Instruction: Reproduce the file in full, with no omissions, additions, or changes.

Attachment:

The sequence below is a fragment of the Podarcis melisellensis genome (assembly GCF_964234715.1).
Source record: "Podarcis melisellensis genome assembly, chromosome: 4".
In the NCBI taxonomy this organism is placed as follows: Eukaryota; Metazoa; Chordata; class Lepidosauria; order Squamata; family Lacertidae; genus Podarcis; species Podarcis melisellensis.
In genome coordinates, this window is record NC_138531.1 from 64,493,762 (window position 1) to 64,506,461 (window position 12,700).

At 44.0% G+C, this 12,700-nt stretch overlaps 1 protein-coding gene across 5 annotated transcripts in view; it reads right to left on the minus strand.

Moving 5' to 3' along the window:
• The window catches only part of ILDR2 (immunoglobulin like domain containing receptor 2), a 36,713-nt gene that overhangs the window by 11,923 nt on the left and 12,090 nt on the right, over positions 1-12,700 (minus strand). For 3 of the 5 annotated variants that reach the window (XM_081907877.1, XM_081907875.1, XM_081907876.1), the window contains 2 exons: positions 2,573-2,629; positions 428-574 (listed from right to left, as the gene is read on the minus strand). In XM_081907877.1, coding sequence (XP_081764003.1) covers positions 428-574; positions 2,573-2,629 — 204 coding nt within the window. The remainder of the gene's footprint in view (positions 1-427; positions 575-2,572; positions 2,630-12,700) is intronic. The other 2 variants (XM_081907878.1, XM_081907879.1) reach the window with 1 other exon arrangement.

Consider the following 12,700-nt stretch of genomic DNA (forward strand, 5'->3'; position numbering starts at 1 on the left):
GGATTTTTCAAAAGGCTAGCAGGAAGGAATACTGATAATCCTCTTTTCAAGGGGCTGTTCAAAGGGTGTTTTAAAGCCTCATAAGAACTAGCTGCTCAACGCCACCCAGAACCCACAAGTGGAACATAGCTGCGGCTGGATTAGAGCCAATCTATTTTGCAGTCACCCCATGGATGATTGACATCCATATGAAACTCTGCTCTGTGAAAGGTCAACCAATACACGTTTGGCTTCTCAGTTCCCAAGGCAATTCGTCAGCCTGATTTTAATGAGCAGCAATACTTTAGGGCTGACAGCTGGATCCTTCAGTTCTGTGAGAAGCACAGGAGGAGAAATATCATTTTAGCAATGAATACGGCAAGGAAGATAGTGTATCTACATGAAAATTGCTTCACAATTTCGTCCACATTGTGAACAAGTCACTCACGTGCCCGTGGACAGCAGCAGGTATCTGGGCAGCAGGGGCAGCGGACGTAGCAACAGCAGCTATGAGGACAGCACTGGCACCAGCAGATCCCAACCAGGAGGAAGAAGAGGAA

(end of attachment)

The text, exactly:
The sequence below is a fragment of the Podarcis melisellensis genome (assembly GCF_964234715.1).
Source record: "Podarcis melisellensis genome assembly, chromosome: 4".
In the NCBI taxonomy this organism is placed as follows: Eukaryota; Metazoa; Chordata; class Lepidosauria; order Squamata; family Lacertidae; genus Podarcis; species Podarcis melisellensis.
In genome coordinates, this window is record NC_138531.1 from 64,493,762 (window position 1) to 64,506,461 (window position 12,700).

At 44.0% G+C, this 12,700-nt stretch overlaps 1 protein-coding gene across 5 annotated transcripts in view; it reads right to left on the minus strand.

Moving 5' to 3' along the window:
• The window catches only part of ILDR2 (immunoglobulin like domain containing receptor 2), a 36,713-nt gene that overhangs the window by 11,923 nt on the left and 12,090 nt on the right, over positions 1-12,700 (minus strand). For 3 of the 5 annotated variants that reach the window (XM_081907877.1, XM_081907875.1, XM_081907876.1), the window contains 2 exons: positions 2,573-2,629; positions 428-574 (listed from right to left, as the gene is read on the minus strand). In XM_081907877.1, coding sequence (XP_081764003.1) covers positions 428-574; positions 2,573-2,629 — 204 coding nt within the window. The remainder of the gene's footprint in view (positions 1-427; positions 575-2,572; positions 2,630-12,700) is intronic. The other 2 variants (XM_081907878.1, XM_081907879.1) reach the window with 1 other exon arrangement.

Consider the following 12,700-nt stretch of genomic DNA (forward strand, 5'->3'; position numbering starts at 1 on the left):
GGATTTTTCAAAAGGCTAGCAGGAAGGAATACTGATAATCCTCTTTTCAAGGGGCTGTTCAAAGGGTGTTTTAAAGCCTCATAAGAACTAGCTGCTCAACGCCACCCAGAACCCACAAGTGGAACATAGCTGCGGCTGGATTAGAGCCAATCTATTTTGCAGTCACCCCATGGATGATTGACATCCATATGAAACTCTGCTCTGTGAAAGGTCAACCAATACACGTTTGGCTTCTCAGTTCCCAAGGCAATTCGTCAGCCTGATTTTAATGAGCAGCAATACTTTAGGGCTGACAGCTGGATCCTTCAGTTCTGTGAGAAGCACAGGAGGAGAAATATCATTTTAGCAATGAATACGGCAAGGAAGATAGTGTATCTACATGAAAATTGCTTCACAATTTCGTCCACATTGTGAACAAGTCACTCACGTGCCCGTGGACAGCAGCAGGTATCTGGGCAGCAGGGGCAGCGGACGTAGCAACAGCAGCTATGAGGACAGCACTGGCACCAGCAGATCCCAACCAGGAGGAAGAAGAGGAA